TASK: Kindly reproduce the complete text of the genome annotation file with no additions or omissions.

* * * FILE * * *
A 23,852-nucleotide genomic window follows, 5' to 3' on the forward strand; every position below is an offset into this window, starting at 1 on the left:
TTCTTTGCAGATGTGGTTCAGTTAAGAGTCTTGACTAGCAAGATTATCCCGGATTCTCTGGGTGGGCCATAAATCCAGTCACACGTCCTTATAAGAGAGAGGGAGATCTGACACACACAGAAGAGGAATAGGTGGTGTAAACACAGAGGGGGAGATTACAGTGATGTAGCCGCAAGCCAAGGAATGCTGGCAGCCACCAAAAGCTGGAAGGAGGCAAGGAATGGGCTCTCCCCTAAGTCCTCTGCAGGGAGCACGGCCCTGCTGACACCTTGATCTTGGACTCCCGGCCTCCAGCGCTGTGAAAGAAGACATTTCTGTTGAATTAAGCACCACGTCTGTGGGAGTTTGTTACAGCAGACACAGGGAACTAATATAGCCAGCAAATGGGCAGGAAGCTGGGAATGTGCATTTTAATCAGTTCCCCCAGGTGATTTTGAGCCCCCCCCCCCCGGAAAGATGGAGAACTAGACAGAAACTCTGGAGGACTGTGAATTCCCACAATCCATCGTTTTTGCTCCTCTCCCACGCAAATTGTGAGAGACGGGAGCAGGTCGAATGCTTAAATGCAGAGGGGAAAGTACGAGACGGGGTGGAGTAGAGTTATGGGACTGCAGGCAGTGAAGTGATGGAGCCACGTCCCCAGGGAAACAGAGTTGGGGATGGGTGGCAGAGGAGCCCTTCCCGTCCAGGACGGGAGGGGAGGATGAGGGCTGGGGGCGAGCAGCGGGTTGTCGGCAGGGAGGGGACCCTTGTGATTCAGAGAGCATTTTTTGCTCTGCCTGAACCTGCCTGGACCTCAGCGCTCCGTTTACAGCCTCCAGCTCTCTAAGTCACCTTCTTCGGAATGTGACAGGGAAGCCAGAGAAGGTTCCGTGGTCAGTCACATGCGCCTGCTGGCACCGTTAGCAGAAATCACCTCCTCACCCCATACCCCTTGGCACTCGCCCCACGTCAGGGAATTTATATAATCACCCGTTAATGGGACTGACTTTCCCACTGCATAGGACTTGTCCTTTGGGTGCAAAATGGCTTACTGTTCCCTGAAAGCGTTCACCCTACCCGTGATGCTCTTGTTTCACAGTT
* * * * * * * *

A 23,852-nucleotide genomic window follows, 5' to 3' on the forward strand; every position below is an offset into this window, starting at 1 on the left:
TTCTTTGCAGATGTGGTTCAGTTAAGAGTCTTGACTAGCAAGATTATCCCGGATTCTCTGGGTGGGCCATAAATCCAGTCACACGTCCTTATAAGAGAGAGGGAGATCTGACACACACAGAAGAGGAATAGGTGGTGTAAACACAGAGGGGGAGATTACAGTGATGTAGCCGCAAGCCAAGGAATGCTGGCAGCCACCAAAAGCTGGAAGGAGGCAAGGAATGGGCTCTCCCCTAAGTCCTCTGCAGGGAGCACGGCCCTGCTGACACCTTGATCTTGGACTCCCGGCCTCCAGCGCTGTGAAAGAAGACATTTCTGTTGAATTAAGCACCACGTCTGTGGGAGTTTGTTACAGCAGACACAGGGAACTAATATAGCCAGCAAATGGGCAGGAAGCTGGGAATGTGCATTTTAATCAGTTCCCCCAGGTGATTTTGAGCCCCCCCCCCCCGGAAAGATGGAGAACTAGACAGAAACTCTGGAGGACTGTGAATTCCCACAATCCATCGTTTTTGCTCCTCTCCCACGCAAATTGTGAGAGACGGGAGCAGGTCGAATGCTTAAATGCAGAGGGGAAAGTACGAGACGGGGTGGAGTAGAGTTATGGGACTGCAGGCAGTGAAGTGATGGAGCCACGTCCCCAGGGAAACAGAGTTGGGGATGGGTGGCAGAGGAGCCCTTCCCGTCCAGGACGGGAGGGGAGGATGAGGGCTGGGGGCGAGCAGCGGGTTGTCGGCAGGGAGGGGACCCTTGTGATTCAGAGAGCATTTTTTGCTCTGCCTGAACCTGCCTGGACCTCAGCGCTCCGTTTACAGCCTCCAGCTCTCTAAGTCACCTTCTTCGGAATGTGACAGGGAAGCCAGAGAAGGTTCCGTGGTCAGTCACATGCGCCTGCTGGCACCGTTAGCAGAAATCACCTCCTCACCCCATACCCCTTGGCACTCGCCCCACGTCAGGGAATTTATATAATCACCCGTTAATGGGACTGACTTTCCCACTGCATAGGACTTGTCCTTTGGGTGCAAAATGGCTTACTGTTCCCTGAAAGCGTTCACCCTACCCGTGATGCTCTTGTTTCACAGTT